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Surviving the First Year as an Early-Career Psychologist

After an intense six-year journey to becoming a fully registered psychologist, transitioning from a structured, supportive learning environment to standing on your own can be both exhilarating and daunting, potentially leading to feelings of apprehension and self-doubt. Here are a few tips to guide you:


When imposter syndrome sets in, remember that you have worked hard and earned your title. You are capable and competent and you have earned this title.

Ongoing Supervision

It might be tempting to skip the cost of supervision that you've been shouldering during your internship, but this is often the biggest mistake I see new psychologists make. Engaging in regular supervision as an early-career psychologist is crucial. It's one of the best ways to continue building your skills, competence, and confidence. Whether through individual sessions, group supervision, or peer consultation, having some form of supervision during this transition period is vital.


Even though the stress of university and internships is behind you, the risk of burnout from clinical work is real and should be taken seriously. Being an early-career psychologist means you're at a higher risk for burnout, vicarious trauma, and occupational stress. It's crucial to have a solid self-care plan if you envision along career in psychology.


Working as a psychologist can be isolating. Unlike other professions, where you might share details of your day with family, partners, or friends, confidentiality laws restrict this as a practitioner. Psychology work is unique, fulfilling, but also emotionally demanding. Connecting with others at the same stage of their career, to share experiences and ideas, is invaluable. I highly recommend taking time to build a support network of psychologists.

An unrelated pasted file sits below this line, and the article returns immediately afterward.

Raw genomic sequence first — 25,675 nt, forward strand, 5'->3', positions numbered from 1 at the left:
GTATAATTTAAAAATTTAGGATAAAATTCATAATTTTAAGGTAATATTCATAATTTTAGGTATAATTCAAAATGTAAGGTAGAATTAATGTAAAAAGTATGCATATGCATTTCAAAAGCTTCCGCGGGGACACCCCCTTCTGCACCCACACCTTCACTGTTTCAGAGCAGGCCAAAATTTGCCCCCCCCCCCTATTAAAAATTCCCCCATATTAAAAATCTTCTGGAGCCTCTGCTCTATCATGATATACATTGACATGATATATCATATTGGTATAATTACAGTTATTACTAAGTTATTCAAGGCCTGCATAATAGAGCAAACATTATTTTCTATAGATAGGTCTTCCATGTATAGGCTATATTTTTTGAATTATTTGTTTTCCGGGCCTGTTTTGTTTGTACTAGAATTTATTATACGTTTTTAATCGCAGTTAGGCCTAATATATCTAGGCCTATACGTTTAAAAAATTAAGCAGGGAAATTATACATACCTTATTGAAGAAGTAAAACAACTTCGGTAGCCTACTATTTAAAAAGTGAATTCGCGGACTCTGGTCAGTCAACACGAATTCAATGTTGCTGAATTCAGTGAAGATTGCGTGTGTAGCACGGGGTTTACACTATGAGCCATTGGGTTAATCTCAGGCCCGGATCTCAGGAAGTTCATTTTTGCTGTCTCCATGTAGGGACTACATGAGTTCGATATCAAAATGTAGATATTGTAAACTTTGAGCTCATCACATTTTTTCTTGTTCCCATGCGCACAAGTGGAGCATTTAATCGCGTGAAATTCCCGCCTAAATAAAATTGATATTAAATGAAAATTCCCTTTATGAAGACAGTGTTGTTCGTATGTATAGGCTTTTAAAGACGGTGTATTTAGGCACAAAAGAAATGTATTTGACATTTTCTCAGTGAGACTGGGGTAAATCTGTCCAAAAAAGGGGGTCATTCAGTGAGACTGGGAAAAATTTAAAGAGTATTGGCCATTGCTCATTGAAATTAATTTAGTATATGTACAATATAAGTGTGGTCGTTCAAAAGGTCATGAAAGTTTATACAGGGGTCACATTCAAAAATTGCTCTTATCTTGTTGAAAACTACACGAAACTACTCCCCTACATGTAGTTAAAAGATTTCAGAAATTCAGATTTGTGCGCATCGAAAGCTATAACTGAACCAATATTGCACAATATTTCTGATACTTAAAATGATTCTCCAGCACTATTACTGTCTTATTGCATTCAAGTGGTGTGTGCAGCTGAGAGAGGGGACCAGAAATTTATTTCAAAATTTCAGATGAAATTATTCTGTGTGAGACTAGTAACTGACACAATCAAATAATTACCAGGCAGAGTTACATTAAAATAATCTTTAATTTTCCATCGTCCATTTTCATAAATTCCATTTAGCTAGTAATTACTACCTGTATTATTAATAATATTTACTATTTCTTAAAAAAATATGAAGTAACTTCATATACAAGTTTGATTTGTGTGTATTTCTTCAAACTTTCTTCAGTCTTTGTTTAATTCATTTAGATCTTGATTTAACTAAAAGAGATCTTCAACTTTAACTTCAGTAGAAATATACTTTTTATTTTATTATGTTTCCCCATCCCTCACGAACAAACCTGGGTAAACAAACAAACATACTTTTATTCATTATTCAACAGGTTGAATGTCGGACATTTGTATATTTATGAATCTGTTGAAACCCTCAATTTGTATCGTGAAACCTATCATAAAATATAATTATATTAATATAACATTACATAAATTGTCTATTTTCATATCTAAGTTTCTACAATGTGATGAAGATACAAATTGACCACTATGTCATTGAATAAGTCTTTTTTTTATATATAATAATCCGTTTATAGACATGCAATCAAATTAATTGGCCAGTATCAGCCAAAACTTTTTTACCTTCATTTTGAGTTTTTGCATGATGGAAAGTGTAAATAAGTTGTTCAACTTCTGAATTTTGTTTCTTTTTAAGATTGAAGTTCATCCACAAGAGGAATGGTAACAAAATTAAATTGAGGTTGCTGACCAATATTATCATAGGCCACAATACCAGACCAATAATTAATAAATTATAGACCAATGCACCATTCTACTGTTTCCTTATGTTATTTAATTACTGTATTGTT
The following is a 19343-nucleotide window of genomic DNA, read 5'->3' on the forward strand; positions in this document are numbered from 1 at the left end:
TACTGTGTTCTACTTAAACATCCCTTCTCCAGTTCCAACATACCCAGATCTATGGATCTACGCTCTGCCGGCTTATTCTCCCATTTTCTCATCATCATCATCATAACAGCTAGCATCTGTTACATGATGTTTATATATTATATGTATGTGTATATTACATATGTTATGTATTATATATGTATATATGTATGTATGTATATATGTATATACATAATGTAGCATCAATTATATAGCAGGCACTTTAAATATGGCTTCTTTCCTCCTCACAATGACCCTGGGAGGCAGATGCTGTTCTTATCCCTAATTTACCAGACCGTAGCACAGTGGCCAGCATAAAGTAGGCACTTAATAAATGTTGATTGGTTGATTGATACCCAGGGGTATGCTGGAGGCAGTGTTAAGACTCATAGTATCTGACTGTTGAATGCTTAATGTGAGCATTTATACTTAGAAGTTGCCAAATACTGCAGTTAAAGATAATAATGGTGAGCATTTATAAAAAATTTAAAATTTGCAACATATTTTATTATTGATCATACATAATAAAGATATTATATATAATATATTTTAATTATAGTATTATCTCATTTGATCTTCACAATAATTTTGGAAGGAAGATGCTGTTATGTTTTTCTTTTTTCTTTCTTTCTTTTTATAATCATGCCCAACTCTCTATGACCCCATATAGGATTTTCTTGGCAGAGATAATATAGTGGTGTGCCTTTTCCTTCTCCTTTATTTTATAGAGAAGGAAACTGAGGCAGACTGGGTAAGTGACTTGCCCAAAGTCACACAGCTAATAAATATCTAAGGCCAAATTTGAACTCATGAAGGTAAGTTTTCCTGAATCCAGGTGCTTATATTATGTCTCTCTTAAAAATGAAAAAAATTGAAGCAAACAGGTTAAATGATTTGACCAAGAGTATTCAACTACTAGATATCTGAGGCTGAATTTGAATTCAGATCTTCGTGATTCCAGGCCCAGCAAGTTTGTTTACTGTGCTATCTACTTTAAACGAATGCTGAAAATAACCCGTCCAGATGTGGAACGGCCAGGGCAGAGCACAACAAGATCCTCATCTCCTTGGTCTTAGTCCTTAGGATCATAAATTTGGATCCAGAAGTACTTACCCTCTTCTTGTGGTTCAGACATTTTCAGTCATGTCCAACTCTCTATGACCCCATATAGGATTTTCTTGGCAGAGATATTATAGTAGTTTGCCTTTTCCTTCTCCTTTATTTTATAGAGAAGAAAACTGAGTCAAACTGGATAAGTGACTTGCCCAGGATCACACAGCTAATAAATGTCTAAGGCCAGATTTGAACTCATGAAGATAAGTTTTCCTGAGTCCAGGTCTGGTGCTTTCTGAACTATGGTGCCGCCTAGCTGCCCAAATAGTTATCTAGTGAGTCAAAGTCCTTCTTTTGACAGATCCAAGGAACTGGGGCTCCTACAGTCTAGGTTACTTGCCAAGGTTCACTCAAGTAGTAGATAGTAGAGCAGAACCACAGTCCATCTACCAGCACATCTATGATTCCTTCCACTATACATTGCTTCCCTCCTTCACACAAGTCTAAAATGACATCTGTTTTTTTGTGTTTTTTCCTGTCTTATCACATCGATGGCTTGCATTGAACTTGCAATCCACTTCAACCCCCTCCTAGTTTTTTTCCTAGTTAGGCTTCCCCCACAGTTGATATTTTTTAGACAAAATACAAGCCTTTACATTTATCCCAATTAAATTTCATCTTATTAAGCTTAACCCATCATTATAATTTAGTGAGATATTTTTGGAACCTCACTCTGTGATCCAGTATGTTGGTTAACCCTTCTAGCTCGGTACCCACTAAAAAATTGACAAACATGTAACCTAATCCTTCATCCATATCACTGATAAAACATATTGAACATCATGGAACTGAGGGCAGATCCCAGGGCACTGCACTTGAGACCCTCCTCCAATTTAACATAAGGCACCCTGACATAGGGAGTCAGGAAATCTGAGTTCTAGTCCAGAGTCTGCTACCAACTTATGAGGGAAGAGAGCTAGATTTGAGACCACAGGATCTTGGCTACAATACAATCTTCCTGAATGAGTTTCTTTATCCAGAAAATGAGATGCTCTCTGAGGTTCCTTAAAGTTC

(Come join my online community for early-career psychologists with over 250 members!)

Professional Development

Embracing lifelong learning is part of being a psychologist. Our field is constantly evolving, and we have strict Continuing Professional Development (CPD) requirements. The exciting part is now you get to choose your professional development path! In your first year, I suggest opting for practical trainings focused on skill-building. You're likely still mastering the basics, and these will form the foundation for your future practice.

Money Matters

Having invested significant time and money into your training, it's only fair that you are compensated appropriately for your expertise. It's important to acknowledge that pay rates can vary widely depending on the context. Typically, private practice is the most lucrative avenue. If you're in permanent employment, you might expect to earn around $55 per hour. For those considering contracting, aim for a negotiation that favours you with at least a 60/40 split. Public health settings may offer lower pay rates but often come with better employee benefits. While financial considerations are crucial, I advise balancing the pursuit of potential earnings with finding the right working environment. Enjoying your work is paramount as a psychologist, given the inherent risks associated with the role.

In all, the first year in the field can be a blend of excitement and nerves! While it may be tempting to forgo some of the supports you relied on during your internship, I recommend maintaining these as you begin your career. Remember, you have earned your professional title as a psychologist, and are likely more competent than you believe. However, learning in psychology is a lifelong journey, and there is still a steep learning curve in the first few years of practice. Whether it's mentorship, ongoing supervision, or professional development opportunities, these supports can be invaluable as you navigate the early stages of your career.

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